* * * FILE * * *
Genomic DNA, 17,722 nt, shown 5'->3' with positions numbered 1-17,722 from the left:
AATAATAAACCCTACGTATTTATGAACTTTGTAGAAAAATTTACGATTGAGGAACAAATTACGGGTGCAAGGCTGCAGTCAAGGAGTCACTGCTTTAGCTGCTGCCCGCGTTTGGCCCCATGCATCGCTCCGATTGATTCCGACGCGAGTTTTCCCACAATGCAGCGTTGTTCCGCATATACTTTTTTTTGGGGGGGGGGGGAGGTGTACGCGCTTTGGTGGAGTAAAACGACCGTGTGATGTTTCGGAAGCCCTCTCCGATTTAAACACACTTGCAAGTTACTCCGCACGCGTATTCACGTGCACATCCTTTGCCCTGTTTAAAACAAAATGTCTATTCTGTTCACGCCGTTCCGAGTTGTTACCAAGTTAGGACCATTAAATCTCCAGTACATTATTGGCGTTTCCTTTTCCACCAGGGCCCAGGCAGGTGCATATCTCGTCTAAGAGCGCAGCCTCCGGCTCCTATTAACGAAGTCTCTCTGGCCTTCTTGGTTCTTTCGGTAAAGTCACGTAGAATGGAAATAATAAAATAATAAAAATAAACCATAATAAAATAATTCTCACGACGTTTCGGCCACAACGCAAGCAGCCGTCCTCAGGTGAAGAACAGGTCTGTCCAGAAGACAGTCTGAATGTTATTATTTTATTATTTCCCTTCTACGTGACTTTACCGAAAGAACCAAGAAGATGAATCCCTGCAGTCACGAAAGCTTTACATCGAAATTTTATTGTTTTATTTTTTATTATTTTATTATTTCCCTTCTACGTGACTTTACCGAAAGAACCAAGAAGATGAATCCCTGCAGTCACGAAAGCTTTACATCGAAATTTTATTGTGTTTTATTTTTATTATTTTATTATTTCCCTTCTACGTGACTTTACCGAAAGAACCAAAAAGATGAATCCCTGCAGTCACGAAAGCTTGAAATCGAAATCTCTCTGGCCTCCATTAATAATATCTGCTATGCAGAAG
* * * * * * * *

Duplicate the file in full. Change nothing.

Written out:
Genomic DNA, 17,722 nt, shown 5'->3' with positions numbered 1-17,722 from the left:
AATAATAAACCCTACGTATTTATGAACTTTGTAGAAAAATTTACGATTGAGGAACAAATTACGGGTGCAAGGCTGCAGTCAAGGAGTCACTGCTTTAGCTGCTGCCCGCGTTTGGCCCCATGCATCGCTCCGATTGATTCCGACGCGAGTTTTCCCACAATGCAGCGTTGTTCCGCATATACTTTTTTTTGGGGGGGGGGGGAGGTGTACGCGCTTTGGTGGAGTAAAACGACCGTGTGATGTTTCGGAAGCCCTCTCCGATTTAAACACACTTGCAAGTTACTCCGCACGCGTATTCACGTGCACATCCTTTGCCCTGTTTAAAACAAAATGTCTATTCTGTTCACGCCGTTCCGAGTTGTTACCAAGTTAGGACCATTAAATCTCCAGTACATTATTGGCGTTTCCTTTTCCACCAGGGCCCAGGCAGGTGCATATCTCGTCTAAGAGCGCAGCCTCCGGCTCCTATTAACGAAGTCTCTCTGGCCTTCTTGGTTCTTTCGGTAAAGTCACGTAGAATGGAAATAATAAAATAATAAAAATAAACCATAATAAAATAATTCTCACGACGTTTCGGCCACAACGCAAGCAGCCGTCCTCAGGTGAAGAACAGGTCTGTCCAGAAGACAGTCTGAATGTTATTATTTTATTATTTCCCTTCTACGTGACTTTACCGAAAGAACCAAGAAGATGAATCCCTGCAGTCACGAAAGCTTTACATCGAAATTTTATTGTTTTATTTTTTATTATTTTATTATTTCCCTTCTACGTGACTTTACCGAAAGAACCAAGAAGATGAATCCCTGCAGTCACGAAAGCTTTACATCGAAATTTTATTGTGTTTTATTTTTATTATTTTATTATTTCCCTTCTACGTGACTTTACCGAAAGAACCAAAAAGATGAATCCCTGCAGTCACGAAAGCTTGAAATCGAAATCTCTCTGGCCTCCATTAATAATATCTGCTATGCAGAAG